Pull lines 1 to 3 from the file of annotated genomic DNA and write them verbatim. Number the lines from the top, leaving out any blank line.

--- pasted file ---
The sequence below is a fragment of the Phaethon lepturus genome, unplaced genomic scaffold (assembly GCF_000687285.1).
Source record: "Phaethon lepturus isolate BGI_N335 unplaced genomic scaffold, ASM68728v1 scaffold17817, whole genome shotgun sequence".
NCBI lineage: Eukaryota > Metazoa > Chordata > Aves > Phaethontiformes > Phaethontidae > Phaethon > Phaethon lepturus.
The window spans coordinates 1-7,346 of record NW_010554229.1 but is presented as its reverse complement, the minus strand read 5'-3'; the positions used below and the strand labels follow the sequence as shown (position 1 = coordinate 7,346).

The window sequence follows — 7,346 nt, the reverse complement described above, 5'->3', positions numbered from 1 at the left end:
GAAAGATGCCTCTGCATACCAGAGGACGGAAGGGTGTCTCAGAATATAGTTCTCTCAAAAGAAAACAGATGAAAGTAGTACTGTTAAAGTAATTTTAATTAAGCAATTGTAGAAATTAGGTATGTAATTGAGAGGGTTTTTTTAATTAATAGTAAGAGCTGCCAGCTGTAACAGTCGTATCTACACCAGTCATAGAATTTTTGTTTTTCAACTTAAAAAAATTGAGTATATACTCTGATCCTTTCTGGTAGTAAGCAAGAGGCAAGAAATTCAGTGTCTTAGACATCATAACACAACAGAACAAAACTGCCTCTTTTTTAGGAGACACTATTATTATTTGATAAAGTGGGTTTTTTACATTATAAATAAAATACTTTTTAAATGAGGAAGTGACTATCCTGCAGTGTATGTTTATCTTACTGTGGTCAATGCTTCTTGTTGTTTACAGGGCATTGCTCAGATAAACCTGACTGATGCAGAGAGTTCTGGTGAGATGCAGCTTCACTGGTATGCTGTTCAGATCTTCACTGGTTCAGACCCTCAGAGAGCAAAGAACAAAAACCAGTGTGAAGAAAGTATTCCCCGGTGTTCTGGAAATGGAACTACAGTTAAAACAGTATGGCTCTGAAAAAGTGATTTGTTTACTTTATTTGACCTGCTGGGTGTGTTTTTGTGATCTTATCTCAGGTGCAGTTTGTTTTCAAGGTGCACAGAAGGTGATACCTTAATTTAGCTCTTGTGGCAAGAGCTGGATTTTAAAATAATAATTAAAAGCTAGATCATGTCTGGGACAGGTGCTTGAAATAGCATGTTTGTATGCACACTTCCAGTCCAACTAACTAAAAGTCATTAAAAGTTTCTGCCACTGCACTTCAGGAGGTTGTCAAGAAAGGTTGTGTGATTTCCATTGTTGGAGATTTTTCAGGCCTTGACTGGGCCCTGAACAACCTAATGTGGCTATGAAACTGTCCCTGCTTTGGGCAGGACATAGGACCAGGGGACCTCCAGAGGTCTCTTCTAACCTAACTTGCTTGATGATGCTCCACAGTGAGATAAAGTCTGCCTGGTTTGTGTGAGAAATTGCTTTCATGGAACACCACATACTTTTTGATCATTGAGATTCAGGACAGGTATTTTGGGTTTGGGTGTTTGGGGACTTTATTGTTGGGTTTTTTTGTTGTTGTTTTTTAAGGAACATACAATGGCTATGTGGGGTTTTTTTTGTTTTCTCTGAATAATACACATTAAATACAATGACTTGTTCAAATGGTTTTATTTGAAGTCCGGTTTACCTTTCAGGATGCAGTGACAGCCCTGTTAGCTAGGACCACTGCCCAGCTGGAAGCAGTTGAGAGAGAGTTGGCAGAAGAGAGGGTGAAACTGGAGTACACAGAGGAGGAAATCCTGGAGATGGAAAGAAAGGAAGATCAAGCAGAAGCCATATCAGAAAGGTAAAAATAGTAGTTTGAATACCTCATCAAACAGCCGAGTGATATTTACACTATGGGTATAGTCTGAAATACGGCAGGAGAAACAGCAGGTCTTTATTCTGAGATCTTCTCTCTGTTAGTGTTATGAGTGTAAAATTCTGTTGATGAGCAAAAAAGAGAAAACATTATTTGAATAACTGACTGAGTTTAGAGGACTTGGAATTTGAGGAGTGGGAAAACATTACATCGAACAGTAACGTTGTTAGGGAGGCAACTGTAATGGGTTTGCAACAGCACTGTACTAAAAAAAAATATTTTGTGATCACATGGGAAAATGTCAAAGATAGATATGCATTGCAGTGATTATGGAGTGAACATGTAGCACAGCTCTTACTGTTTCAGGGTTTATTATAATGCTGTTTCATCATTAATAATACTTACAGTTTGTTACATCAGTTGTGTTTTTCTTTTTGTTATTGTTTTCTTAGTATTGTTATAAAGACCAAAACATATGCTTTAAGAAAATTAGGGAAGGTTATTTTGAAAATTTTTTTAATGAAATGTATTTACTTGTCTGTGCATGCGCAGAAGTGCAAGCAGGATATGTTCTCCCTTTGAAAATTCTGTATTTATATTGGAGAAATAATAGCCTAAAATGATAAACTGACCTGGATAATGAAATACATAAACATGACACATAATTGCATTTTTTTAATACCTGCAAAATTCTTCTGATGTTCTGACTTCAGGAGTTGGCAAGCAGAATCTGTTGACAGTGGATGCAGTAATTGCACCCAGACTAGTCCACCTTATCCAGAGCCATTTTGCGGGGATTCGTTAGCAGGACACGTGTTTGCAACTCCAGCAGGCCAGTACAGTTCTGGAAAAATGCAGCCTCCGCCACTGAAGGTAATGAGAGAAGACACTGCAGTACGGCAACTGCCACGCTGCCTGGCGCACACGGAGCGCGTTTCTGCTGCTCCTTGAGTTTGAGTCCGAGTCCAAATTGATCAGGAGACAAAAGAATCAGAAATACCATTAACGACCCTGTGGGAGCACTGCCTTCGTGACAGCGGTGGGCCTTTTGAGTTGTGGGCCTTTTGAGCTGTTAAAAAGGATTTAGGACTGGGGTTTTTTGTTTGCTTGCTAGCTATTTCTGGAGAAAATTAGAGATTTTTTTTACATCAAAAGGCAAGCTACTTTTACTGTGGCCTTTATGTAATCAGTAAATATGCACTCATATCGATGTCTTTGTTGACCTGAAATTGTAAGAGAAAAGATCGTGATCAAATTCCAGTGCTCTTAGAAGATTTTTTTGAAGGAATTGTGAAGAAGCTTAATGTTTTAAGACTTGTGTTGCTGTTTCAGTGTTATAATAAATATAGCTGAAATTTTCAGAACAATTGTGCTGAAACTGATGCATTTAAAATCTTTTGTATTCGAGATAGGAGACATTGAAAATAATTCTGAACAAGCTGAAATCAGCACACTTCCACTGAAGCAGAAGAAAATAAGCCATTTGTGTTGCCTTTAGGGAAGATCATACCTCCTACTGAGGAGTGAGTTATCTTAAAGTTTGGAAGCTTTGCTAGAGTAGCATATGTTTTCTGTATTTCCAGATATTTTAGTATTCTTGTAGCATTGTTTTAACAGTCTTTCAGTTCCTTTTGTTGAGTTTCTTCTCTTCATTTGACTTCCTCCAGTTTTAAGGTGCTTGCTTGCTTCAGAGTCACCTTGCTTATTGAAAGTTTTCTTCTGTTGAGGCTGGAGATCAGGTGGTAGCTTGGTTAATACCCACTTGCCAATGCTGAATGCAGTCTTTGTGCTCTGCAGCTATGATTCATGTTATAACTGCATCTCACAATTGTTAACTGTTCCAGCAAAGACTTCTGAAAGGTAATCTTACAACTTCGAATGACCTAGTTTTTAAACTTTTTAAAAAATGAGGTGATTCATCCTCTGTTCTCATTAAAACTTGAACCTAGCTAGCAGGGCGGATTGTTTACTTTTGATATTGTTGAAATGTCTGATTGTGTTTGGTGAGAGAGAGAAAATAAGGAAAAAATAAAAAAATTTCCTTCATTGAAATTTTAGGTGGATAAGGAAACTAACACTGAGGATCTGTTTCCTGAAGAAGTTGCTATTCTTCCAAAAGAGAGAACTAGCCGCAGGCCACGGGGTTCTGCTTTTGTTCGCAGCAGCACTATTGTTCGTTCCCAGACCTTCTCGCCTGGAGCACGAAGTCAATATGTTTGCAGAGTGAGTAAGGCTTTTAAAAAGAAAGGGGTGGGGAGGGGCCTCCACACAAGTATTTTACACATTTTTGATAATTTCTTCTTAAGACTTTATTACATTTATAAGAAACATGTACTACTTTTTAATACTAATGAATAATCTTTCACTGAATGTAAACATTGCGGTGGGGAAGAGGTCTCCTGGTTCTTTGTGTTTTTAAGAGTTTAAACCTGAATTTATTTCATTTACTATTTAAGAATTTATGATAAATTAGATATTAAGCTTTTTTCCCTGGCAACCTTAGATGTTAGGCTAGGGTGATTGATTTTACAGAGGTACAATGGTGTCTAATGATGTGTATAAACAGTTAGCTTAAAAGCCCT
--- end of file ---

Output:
The sequence below is a fragment of the Phaethon lepturus genome, unplaced genomic scaffold (assembly GCF_000687285.1).
Source record: "Phaethon lepturus isolate BGI_N335 unplaced genomic scaffold, ASM68728v1 scaffold17817, whole genome shotgun sequence".
NCBI lineage: Eukaryota > Metazoa > Chordata > Aves > Phaethontiformes > Phaethontidae > Phaethon > Phaethon lepturus.